Ratcliffe said that Princess has not yet considered delaying the introduction of new ships, saying that the contracts are firm. “We prefer to see how things stabilize before we make such decisions,” he said.
For 2002, Princess will offer 1.6 million passenger cruise days in Alaska compared to 1.3 million in 2001; 870,000 passenger cruise days to the West Coast of Mexico, compared to 220,000 in 2001; and 980,000 passenger cruise days on its so-called “exotic and other cruises” compared to 950,000 in 2001.
Princess’ European capacity will decrease to 500,000 passenger cruise days in 2002 from 780,000 in 2001; the Panama Canal will see a decrease to 730,000 from 830,000, and even the Caribbean will see Princess cut capacity, albeit slightly, to 2.1 million from 2.2 million passenger cruise days in 2001.
For the nine-month period ended Sept. 30, 2001, P&O Princess reported net income of $270.0 million, or $1.56 per ADS, on revenues of $1,965.7 million, compared to net income of $277.7 million, or $1.63 per ADS, on revenues of $1,939.1 million for the same period last year. A reduction in the tax rate was offset by increased operating costs and interest expense.
P&O Princess reported 7,096,000 passenger cruise days for the nine-month period this year, compared to 6,498,000 last year.
Prior to Sept. 11, POC said that booking volumes had been in line with the increase in capacity. The company said there were also signs of some yield stabilization after the reductions experienced in the fourth quarter of 2000 and the first three quarters of 2001.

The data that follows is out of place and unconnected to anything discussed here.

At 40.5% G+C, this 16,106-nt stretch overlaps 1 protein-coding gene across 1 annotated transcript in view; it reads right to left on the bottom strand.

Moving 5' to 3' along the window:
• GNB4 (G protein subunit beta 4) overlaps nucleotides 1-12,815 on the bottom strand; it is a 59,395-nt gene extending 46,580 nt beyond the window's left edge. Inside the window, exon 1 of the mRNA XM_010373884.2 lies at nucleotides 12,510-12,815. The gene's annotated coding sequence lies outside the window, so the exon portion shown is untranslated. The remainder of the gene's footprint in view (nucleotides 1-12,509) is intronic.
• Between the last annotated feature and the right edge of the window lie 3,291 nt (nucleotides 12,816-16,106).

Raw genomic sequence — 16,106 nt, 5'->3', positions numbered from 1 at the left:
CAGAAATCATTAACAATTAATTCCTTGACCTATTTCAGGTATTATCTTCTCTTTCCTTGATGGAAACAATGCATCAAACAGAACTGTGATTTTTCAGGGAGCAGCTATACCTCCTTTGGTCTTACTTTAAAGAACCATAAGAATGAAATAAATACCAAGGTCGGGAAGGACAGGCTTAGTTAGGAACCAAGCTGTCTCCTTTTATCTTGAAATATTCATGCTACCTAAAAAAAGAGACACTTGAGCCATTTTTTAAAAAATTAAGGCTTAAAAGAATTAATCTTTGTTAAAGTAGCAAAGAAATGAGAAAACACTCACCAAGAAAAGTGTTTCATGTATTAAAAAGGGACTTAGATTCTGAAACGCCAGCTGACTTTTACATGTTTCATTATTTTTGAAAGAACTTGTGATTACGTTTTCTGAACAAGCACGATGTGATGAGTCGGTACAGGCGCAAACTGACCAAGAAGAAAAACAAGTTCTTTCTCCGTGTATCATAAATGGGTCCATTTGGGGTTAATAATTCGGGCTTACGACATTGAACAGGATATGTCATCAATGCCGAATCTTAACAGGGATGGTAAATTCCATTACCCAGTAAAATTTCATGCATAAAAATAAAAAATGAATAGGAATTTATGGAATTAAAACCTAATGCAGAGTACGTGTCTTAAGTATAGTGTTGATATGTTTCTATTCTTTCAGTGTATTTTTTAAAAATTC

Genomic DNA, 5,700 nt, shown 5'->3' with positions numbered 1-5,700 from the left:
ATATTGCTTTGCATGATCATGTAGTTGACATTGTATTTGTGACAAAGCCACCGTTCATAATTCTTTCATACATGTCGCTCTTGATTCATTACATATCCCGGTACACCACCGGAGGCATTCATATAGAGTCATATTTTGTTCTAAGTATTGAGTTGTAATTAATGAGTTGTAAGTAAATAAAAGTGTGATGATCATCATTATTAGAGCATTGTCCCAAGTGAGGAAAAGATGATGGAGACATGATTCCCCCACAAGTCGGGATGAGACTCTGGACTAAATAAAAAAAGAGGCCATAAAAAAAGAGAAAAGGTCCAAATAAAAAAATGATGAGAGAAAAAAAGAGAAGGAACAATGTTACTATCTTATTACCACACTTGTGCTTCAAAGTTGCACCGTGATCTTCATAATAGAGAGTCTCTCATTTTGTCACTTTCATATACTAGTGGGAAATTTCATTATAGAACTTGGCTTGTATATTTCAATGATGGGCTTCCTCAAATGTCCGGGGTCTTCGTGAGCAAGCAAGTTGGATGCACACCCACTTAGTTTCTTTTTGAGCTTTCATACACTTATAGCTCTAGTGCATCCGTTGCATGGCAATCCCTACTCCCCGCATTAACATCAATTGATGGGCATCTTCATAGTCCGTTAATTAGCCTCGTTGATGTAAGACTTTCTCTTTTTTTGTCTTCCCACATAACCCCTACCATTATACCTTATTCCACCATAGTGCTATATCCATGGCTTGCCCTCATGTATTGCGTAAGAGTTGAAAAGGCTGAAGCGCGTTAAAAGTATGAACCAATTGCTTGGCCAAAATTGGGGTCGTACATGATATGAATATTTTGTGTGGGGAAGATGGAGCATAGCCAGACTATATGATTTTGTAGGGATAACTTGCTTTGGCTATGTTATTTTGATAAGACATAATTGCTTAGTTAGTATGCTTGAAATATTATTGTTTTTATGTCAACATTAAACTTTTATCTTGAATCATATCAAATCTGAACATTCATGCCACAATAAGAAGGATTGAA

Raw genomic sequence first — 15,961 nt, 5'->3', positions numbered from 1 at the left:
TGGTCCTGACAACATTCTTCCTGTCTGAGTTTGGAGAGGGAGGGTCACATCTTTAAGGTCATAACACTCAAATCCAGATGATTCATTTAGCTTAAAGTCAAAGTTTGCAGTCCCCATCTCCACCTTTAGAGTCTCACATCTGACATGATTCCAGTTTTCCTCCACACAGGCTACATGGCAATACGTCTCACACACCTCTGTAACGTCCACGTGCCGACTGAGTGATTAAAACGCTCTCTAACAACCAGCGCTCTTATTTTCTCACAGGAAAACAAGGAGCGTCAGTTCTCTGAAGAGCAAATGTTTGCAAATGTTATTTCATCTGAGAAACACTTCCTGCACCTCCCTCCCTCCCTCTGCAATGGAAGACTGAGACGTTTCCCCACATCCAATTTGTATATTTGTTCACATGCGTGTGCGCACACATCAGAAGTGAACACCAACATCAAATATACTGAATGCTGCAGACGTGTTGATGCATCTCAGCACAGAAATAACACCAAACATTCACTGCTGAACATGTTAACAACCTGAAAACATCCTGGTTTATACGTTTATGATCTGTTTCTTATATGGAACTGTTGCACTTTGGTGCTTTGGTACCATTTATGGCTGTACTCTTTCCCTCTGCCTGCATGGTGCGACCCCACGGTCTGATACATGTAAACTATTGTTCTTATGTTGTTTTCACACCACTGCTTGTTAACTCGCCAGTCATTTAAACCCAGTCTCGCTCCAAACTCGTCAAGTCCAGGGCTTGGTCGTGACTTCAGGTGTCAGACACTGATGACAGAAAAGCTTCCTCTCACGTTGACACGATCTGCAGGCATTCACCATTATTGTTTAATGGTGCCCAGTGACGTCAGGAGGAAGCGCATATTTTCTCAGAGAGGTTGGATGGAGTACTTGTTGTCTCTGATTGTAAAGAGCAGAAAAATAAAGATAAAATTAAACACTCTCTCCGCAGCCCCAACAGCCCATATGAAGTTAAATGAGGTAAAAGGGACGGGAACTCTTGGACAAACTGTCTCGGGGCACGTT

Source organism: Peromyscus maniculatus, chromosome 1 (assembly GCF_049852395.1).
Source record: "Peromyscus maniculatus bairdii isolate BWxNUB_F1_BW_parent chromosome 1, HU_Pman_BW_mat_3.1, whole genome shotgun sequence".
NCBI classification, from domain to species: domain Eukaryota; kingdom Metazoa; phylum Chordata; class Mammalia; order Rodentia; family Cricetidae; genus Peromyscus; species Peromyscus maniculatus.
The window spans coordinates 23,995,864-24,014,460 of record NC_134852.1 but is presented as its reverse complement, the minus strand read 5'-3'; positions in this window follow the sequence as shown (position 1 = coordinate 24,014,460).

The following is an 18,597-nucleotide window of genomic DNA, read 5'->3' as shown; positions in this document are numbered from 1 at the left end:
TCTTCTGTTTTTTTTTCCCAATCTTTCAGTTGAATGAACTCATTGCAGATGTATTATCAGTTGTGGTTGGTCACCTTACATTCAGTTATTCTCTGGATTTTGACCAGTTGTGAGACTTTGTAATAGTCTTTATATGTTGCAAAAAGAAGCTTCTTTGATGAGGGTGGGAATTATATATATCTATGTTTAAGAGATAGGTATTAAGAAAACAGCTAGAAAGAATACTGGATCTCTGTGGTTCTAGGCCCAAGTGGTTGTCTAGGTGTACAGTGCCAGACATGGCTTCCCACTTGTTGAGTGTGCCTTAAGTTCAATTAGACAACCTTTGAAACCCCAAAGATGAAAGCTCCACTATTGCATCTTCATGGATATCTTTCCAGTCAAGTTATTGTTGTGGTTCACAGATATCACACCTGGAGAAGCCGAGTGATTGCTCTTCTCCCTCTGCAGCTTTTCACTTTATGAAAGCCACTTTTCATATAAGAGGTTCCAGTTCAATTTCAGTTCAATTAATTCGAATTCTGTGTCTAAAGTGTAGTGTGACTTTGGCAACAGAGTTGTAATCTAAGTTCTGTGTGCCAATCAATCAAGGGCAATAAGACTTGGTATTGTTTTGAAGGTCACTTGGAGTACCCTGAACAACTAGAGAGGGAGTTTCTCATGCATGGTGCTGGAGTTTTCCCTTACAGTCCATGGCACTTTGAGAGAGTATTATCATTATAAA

But in the first two weeks after Sept. 11, Princess experienced a net loss of 20,000 bookings. While bookings have since picked up, Ratcliffe said bookings had fallen behind projections by some 40,000. “That is only five percent of the company’s annual volume, however,” he said. “And we have time to make it up.”
In Europe, POC said bookings for the upcoming winter and spring seasons have been running at 65 percent of the expected rate. POC added that the markets are responding to promotions.
The group expects to sail more than 95 percent full in the fourth quarter of 2001, with average prices some five percent below last year’s fourth quarter.
POC said it was difficult to assess the first quarter of 2002, noting that the group was less than 60 percent booked for this period at press time. Ratcliffe admitted the company was running behind for the first quarter and expected yields to be down as well.
POC said there has been a disruption of the normal booking cycle and the political climate is still very uncertain. “It is clear that we have to use the price mechanism more than would normally be the case in order to maintain the required pace of bookings,” the company said.
For 2002, the most important quarters for earnings are Q2 and Q3 and the outcome for these quarters will depend primarily on the political and economic circumstances that prevail in the January to March 2002 period, POC said.
The biggest challenges Princess may face in 2002 is going back to Alaska with more capacity, considering that market’s competitive situation in 2001, and by introducing so much more capacity on the Mexican Riviera.